Now here’s the interesting thing. Everybody knows that study, but they don’t know this. What do you think happened to the cholesterol levels, the LDL and HDL levels of the people who were now experiencing this enormous double digit reduction in risk? Nothing. The cholesterol was identical. They just stopped dying.
Cholesterol doesn’t predict what we think it predicts. We are concentrating on this molecule, this lab test, and we’ve got so much more sophisticated ways to assess risk, and we’re still sticking with this old thing. You asked why.
When we come back.
Okay. When we come back, we’ll talk about why [crosstalk [00:11:40]
Talk about why [crosstalk [00:11:41]. But I also want to talk about how important cholesterol is …
… to your overall …
… health and [crosstalk [00:11:51] hormones.
What did you learn during this podcast? Write it down, post it on any of your social media sites.
Also, we dearly love if you go to the brainwarriorswaypodcast.com. Leave us a comment, question or review. When we come back [inaudible [00:12:14] Dr. Jonny Bowden, we’re going to talk about why do you care about cholesterol? It is not the enemy. It is critical.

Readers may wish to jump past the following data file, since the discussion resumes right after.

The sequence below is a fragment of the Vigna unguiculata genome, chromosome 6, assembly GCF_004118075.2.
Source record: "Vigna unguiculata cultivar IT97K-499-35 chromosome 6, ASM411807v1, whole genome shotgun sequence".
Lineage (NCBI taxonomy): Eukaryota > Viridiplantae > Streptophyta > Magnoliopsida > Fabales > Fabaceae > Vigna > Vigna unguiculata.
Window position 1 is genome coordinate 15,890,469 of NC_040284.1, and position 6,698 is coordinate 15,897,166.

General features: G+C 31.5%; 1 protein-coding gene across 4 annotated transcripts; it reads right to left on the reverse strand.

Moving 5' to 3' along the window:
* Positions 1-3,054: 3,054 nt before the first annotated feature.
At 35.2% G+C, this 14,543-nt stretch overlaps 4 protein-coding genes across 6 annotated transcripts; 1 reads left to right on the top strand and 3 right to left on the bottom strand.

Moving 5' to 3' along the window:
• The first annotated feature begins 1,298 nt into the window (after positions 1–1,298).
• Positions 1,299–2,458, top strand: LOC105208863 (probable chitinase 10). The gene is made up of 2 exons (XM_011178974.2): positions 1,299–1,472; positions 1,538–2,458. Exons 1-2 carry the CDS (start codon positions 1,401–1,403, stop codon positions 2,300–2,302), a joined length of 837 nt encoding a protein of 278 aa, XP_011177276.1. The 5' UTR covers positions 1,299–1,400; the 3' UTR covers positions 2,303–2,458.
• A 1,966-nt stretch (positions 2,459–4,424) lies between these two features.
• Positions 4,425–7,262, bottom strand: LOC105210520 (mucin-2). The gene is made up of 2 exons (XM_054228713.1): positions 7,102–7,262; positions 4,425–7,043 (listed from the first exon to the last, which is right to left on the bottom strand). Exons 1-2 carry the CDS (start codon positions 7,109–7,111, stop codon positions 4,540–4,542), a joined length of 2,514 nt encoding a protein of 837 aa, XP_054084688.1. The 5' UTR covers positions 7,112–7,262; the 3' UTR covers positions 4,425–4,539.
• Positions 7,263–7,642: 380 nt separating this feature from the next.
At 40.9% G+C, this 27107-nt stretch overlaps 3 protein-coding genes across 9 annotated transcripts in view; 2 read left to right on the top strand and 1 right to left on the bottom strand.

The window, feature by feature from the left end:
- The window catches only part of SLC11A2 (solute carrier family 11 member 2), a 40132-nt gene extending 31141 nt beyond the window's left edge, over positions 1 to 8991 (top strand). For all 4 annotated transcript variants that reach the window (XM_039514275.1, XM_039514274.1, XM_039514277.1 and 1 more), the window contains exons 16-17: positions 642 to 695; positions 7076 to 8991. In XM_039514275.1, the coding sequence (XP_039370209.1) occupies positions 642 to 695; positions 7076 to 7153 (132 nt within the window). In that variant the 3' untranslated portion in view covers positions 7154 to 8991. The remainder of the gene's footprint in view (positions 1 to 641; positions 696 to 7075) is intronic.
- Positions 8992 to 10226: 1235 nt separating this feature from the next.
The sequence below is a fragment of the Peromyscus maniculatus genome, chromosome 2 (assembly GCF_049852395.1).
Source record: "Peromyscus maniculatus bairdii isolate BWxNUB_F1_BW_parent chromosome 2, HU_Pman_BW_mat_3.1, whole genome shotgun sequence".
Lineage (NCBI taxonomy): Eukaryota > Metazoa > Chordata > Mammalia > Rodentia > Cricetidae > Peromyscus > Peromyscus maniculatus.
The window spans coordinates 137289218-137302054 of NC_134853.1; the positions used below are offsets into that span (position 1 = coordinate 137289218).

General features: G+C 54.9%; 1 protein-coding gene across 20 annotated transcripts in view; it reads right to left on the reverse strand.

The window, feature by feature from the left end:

Title of the new book is The Great Cholesterol Myth Now, right?
[crosstalk [00:12:28] It’s The Great Cholesterol Myth. It’s revised and expanded. That’s what we’re looking for, the revised and expanded. That’s the one that’s on Amazon.
What I like is your recipes are super easy.
Actually, the recipes are in the old edition. They are not in the new edition. [crosstalk [00:12:42] so much new information that we just didn’t want to [crosstalk [00:12:45] … We wanted to get the new stuff in there, because it’s way … There’s many recipe books. So we dropped the recipes and stuck with [crosstalk [00:12:52].
… bunch of cookbooks.
[crosstalk [00:12:54] on audio, Jonny? Is it on audio?
The old one was. I suspect this one will be. It isn’t yet. It just came out yesterday.
Oh [crosstalk [00:13:01]
Awesome. Congratulations. All right. Stay with us. We’ll be back. Dr. Jonny Bowden.
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Dr. Daniel Amen: